10 Tips for School-Based Coaches and Teacher Leaders
As a pre-service teacher at Kansas State University, I recall the dean of education speaking to a group of students before beginning our student teaching experience. He spoke figuratively about a teacher’s toolbox and how as you gain years of experience your toolbox fills up. A decade later I have realized that the toolbox analogy is very real. The power of a teacher’s toolbox is in their ability to reflect.
My wife would say I talk in circles; I like to call it being a self-reflective practitioner. Self-reflection, I believe is the root of learning. I thank my parents for instilling this in me at a very young age. This blog serves as my professional toolbox. I share it because I hope those that read it can use it to reflect on their professional practice.
As the first semester of my third year as a school-based instructional math coach comes to a close, I find it fitting to take a look back at what I have learned. I have served four school communities, five principals, roughly 100 teachers, and 1,000 students and their families.
Highlighted below are ten things I consider to be essential in the first years of coaching.
1. RELATIONSHIPS: Never underestimate the power of a trusting relationship. When people trust you, they are willing to take risks. When people take risks, they learn. When they learn, they become better at what they do.
2. VISION: As a a school-based coach you write the playbook of how to do your job. Being able to envision what the future could look like and figuring out how to get there is hard work but a whole lot of fun.
3. PATIENCE: Rome was not built in a day, nor will the impact of coaching be evident for days, months or even a year or two. Maintaining focus, celebrating short-term wins, and immersing yourself in the school culture will pay dividends later.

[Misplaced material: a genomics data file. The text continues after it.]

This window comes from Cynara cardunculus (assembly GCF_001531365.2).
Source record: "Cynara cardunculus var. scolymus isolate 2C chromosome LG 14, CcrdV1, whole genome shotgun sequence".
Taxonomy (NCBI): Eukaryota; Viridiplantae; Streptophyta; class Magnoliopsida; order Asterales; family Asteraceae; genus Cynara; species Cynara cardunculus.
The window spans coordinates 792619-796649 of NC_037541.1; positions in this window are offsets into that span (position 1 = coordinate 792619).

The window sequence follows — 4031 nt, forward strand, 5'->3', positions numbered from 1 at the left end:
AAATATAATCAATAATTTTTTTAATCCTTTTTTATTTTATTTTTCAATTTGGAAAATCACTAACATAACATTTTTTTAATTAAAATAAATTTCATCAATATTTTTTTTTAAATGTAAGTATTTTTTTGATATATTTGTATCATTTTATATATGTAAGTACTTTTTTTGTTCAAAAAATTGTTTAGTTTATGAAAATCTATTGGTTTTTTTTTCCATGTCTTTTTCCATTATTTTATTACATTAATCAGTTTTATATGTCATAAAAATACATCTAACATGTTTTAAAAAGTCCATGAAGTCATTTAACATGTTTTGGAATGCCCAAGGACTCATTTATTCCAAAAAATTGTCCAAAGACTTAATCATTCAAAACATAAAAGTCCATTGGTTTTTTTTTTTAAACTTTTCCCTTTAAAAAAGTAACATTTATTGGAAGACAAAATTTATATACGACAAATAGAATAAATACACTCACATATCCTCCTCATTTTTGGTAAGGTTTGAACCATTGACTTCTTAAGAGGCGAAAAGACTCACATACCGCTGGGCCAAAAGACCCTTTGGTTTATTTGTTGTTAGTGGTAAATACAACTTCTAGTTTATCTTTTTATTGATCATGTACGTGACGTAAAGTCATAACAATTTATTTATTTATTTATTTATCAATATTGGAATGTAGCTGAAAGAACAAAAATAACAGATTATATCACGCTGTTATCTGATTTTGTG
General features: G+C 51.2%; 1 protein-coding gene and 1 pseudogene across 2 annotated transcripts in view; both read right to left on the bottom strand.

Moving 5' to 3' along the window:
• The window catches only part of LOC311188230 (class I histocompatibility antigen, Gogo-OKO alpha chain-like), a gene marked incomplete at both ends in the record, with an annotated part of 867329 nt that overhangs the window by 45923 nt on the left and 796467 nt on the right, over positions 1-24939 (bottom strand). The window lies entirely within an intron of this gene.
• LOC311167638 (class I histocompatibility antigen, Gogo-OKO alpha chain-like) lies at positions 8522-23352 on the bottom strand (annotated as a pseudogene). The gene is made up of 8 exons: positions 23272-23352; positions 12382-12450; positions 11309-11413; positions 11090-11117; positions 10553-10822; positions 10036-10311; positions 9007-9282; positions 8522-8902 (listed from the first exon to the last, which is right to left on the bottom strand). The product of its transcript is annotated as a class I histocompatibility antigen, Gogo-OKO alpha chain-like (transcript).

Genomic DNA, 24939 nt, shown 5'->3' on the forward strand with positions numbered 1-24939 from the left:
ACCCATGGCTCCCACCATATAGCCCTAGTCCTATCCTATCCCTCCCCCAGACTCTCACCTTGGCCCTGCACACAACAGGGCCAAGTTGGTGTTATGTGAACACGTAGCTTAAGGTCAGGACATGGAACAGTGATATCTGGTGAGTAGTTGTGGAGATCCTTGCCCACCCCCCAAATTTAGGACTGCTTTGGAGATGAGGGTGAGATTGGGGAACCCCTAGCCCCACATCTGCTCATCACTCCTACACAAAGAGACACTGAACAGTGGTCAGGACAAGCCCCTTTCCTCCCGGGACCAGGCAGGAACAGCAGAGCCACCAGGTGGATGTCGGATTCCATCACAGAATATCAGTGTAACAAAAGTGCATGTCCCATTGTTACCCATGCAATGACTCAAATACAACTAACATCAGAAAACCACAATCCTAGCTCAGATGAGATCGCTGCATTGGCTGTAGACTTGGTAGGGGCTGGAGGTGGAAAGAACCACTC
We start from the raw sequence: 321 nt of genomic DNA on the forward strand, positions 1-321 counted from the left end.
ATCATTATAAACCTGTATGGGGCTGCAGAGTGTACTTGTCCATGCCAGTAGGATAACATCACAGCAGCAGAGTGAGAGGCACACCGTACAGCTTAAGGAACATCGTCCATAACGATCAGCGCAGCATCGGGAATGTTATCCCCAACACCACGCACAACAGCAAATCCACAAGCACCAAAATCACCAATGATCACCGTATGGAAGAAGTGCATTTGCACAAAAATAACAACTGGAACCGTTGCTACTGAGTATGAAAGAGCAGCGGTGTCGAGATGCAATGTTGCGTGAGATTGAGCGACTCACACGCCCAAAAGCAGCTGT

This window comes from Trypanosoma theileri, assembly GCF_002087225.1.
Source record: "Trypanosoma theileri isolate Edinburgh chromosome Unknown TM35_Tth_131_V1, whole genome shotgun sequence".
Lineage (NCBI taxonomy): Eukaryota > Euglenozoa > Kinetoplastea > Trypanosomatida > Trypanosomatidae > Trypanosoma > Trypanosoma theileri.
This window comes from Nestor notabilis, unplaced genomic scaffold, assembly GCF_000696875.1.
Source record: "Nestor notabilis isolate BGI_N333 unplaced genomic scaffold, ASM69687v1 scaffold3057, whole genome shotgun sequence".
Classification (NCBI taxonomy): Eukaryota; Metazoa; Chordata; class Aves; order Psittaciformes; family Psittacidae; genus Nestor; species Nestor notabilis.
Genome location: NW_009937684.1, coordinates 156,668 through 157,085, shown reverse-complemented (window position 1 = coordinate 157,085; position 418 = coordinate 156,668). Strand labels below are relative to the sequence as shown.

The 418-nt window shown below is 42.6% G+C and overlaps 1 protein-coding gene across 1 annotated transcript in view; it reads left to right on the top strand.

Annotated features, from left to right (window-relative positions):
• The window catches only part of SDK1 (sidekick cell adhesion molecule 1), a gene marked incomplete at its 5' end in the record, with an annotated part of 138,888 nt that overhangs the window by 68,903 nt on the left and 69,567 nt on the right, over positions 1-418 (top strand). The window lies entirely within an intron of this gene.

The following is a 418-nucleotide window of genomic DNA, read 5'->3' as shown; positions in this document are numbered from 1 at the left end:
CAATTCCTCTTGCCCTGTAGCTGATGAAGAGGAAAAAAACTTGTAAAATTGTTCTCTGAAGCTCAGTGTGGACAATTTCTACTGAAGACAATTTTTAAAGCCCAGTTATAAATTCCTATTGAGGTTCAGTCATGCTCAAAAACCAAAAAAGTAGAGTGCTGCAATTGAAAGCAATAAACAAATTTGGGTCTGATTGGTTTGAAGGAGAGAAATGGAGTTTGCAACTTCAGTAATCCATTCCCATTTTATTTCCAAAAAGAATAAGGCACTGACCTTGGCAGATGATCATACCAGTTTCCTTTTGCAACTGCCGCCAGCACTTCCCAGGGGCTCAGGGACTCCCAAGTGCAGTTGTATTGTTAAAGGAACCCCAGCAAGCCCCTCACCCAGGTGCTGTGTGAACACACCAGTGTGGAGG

4. HUMBLE: Sure, those that become coaching were rock-star teachers. The job of the coach is not about being the best - it is about surrounding yourself with brilliant people, fostering the collective capacity in these people and empowering them to empower others.
5. LEARN: When you step out of the trenches of the classroom you realize how fast things change in education. Read, listen to podcasts, watch instruction, ask questions and seek out every single professional learning opportunity you can. Remember - your professional learning is your responsibility. Whatever you do don't stop studying the art of teaching, coaching, and leadership.
6. BALANCE: Being a coach is like being the ham in a ham sandwich. The principal is one slice of bread, and the teachers are the other slice. Sometimes it can feel like you are stuck in the middle. When these relationships are in harmony, the result empowers a culture of learning in the school.
7. LISTEN: We are teachers, we like to hear ourselves talk. When we listen more, we enable ourselves to help others be problem solvers, thus making the teachers we serve even better at what they do.
8. VIEWPOINT: Ever play Sim City? The view of the coach is similar to that of the game. Imagine standing over the school and peeling back the roof. As a coach, you get to see all the inter-workings of the school. How people interact with one another and how this manifests itself in the school culture is is quite fascinating. Use this viewpoint to your advantage to empower teachers to learn from one another.
9. CHANGE-AGENT: Believe it or not, you are a strong agent of change in the building. While at times the coaching role feels quite powerless, you hold a pretty powerful hand especially when the nine other points in this post are in place. It is up to you as the coach to take the bull by the horns and make great things happen.
10. KIDS: I save the most important lesson for last - the kids. The one constant in education is that it is and always will be all about the kids. Never, ever lose sight of that.